How COVID-19 has underlined the golden rule of making mistakes

Mistakes are central to business growth and success - we all make them, and more often than not, we shouldn’t feel too bad about them. After all, it’s hard to learn how to do things right if you don’t do something wrong every now and then. As Alexander Pope observed: “To err is human.”

The golden rule to mistakes, is the only unforgiveable mistake is the same one made twice. As Einstein reputedly remarked, the definition of insanity is doing the same thing repeatedly and not expecting the same result. Repeat offenders reveal themselves to be either incapable of learning or sadly, unwilling to do so.

Our collective learning curve during the COVID-19 pandemic has been notably steep, and in some instances, downright vertiginous. All sorts of mistakes have been made amid the tumult of the pandemic, and it’s interesting to reflect on what we may have gained from the experience of reaching decisions amongst a cascade of major challenges.

This is especially true for those with whom the buck stops. For many people within SMEs – and, indeed, within smaller divisions in larger organisations – the prospect of committing a significant error comes with the territory. So what has business life in the eye of an unprecedented storm taught us about problems and our responses to them?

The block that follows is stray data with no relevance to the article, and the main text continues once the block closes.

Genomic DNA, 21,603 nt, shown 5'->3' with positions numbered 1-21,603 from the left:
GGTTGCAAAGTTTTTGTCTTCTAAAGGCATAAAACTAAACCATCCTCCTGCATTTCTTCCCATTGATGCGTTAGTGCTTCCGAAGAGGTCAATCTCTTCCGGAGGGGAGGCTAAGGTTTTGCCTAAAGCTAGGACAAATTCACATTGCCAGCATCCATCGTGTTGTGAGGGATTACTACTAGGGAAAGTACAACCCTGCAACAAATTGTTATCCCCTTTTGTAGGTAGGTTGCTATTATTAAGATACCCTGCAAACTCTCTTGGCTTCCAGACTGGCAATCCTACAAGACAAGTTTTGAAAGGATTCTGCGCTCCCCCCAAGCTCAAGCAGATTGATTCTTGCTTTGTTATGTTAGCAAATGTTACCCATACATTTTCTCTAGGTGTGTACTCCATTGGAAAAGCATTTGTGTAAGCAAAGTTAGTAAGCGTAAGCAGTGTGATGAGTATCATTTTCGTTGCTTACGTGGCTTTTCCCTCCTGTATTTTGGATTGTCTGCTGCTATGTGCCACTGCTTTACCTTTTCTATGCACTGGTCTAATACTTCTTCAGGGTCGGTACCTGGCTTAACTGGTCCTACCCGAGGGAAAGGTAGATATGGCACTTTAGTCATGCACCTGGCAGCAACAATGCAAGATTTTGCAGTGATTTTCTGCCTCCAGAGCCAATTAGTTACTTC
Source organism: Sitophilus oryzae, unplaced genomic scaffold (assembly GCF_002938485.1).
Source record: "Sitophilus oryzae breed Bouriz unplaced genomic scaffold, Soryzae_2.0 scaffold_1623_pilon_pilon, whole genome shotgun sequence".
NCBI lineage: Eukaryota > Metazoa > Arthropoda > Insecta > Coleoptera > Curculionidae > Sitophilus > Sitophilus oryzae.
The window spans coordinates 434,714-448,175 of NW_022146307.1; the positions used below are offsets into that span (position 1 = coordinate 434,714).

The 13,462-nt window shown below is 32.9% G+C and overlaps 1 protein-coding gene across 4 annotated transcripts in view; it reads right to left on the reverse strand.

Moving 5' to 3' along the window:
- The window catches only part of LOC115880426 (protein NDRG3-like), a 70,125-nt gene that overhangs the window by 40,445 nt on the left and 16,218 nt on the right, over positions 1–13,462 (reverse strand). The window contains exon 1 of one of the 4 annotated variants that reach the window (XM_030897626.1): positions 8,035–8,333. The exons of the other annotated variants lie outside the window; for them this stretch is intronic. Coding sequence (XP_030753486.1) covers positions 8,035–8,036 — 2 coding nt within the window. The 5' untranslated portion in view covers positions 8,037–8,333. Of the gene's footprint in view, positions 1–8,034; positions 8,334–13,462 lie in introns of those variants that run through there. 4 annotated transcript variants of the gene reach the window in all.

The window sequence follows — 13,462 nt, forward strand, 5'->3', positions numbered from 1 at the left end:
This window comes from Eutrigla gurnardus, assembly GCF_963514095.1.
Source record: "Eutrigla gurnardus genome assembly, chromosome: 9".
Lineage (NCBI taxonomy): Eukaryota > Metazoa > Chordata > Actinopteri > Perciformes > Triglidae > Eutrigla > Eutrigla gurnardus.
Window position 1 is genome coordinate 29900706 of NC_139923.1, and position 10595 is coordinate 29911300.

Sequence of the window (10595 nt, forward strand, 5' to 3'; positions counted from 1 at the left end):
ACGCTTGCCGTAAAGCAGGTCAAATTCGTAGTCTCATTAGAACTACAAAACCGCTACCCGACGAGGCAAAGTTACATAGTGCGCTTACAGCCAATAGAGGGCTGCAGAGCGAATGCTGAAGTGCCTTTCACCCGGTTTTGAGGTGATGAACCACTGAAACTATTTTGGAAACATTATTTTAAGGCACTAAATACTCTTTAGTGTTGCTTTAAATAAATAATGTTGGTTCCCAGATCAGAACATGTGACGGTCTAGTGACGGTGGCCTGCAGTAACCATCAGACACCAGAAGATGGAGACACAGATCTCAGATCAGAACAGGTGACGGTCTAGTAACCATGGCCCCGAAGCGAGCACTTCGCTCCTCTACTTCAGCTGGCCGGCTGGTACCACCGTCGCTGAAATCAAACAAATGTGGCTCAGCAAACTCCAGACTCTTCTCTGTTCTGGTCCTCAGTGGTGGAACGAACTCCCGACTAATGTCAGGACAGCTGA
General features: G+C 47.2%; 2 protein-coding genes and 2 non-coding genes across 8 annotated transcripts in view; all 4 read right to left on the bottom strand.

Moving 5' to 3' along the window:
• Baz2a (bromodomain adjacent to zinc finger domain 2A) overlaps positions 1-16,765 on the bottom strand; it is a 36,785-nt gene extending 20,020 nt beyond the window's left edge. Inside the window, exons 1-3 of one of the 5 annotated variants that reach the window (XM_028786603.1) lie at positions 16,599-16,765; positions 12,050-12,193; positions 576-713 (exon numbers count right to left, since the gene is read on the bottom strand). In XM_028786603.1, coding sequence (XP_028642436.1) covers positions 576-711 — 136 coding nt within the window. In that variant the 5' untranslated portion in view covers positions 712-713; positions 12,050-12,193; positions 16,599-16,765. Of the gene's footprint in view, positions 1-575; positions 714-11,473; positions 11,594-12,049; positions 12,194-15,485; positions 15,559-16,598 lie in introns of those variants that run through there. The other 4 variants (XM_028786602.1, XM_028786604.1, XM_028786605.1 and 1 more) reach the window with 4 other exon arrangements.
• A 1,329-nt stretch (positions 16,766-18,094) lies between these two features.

Different problems, different responses

A good starting point for dealing with problems is to break them down into different types. It doesn’t automatically follow that any given problem falls neatly into a single category, but these distinctions can at least help us frame what we’re dealing with as circumstances develop. For example:

  • Critical problems demand decision-making that’s both urgent and important. Needless to say, this category has appeared disturbingly prevalent of late. What’s needed here is a command style of approach – in so much as someone has to take responsibility and act, because doing nothing simply isn’t an option.
  • Tame problems are those where we know what has to be done and more or less understand how to do it. It’s tempting to infer that these have been scarce recently, but we’ll see in due course that this hasn’t necessarily been the case. Tame problems require management – a task at which most businesspeople excel, given that it’s what they do every day.
  • Wicked problems feature multiple interacting elements that we don’t entirely comprehend and multiple possible courses of action with tough-to-predict outcomes. In the parlance of Donald Rumsfeld, they can be the stuff of “unknown unknowns”. They invite what’s increasingly referred to as authentic leadership – the essence of which is to concede that we don’t know everything but might know someone whose input we would welcome.

 

Problems and responses in the context of the pandemic